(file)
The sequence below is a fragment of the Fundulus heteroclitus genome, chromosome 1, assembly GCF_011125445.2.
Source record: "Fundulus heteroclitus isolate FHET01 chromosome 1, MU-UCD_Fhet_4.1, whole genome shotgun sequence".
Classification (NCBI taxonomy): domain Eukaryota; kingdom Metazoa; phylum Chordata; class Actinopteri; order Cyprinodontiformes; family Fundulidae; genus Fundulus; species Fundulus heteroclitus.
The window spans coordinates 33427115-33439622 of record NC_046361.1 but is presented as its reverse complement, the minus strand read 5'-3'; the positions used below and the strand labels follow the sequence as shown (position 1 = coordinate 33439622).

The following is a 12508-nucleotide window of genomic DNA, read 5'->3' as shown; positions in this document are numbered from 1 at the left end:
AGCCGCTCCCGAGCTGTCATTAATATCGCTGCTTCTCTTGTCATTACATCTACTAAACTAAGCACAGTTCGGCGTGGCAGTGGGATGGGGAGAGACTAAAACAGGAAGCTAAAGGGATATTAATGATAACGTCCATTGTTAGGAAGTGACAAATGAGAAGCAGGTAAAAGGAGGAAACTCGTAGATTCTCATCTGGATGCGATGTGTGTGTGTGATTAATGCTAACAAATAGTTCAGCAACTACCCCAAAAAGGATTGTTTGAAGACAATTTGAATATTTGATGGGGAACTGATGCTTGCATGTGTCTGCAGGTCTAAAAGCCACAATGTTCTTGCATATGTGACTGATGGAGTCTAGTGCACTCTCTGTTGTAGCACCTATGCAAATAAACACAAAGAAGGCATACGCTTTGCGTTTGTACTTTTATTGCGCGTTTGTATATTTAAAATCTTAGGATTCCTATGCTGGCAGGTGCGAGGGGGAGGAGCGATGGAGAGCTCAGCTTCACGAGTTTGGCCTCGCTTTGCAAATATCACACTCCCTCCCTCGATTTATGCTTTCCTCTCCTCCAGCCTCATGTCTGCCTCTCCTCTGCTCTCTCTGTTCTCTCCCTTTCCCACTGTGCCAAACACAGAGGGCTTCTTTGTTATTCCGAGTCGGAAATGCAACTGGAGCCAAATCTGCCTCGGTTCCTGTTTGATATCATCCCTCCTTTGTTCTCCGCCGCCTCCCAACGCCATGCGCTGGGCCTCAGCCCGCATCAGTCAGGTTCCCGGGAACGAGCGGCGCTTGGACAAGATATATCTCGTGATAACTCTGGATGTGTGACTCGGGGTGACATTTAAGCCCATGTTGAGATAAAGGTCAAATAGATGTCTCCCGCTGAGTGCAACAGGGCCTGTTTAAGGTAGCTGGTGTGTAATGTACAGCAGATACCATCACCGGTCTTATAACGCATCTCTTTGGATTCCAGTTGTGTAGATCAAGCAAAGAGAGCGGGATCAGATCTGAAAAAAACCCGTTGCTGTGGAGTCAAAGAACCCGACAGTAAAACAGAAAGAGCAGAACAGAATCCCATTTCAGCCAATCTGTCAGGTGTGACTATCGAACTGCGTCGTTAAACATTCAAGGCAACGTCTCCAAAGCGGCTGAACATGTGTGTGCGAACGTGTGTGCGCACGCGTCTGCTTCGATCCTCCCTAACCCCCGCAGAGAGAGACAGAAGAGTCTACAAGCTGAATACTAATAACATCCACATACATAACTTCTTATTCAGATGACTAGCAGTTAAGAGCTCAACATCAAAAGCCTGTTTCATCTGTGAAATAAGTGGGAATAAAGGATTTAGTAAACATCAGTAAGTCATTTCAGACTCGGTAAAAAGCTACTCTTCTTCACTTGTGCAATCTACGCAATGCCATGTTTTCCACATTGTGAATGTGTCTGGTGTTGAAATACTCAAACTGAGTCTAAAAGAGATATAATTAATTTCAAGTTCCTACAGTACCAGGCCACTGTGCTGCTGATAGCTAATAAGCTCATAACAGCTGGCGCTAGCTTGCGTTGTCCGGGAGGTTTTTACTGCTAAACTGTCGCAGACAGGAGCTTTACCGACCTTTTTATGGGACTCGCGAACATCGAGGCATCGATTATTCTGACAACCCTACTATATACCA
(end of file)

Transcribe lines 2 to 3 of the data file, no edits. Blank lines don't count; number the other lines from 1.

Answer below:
Source record: "Fundulus heteroclitus isolate FHET01 chromosome 1, MU-UCD_Fhet_4.1, whole genome shotgun sequence".
Classification (NCBI taxonomy): domain Eukaryota; kingdom Metazoa; phylum Chordata; class Actinopteri; order Cyprinodontiformes; family Fundulidae; genus Fundulus; species Fundulus heteroclitus.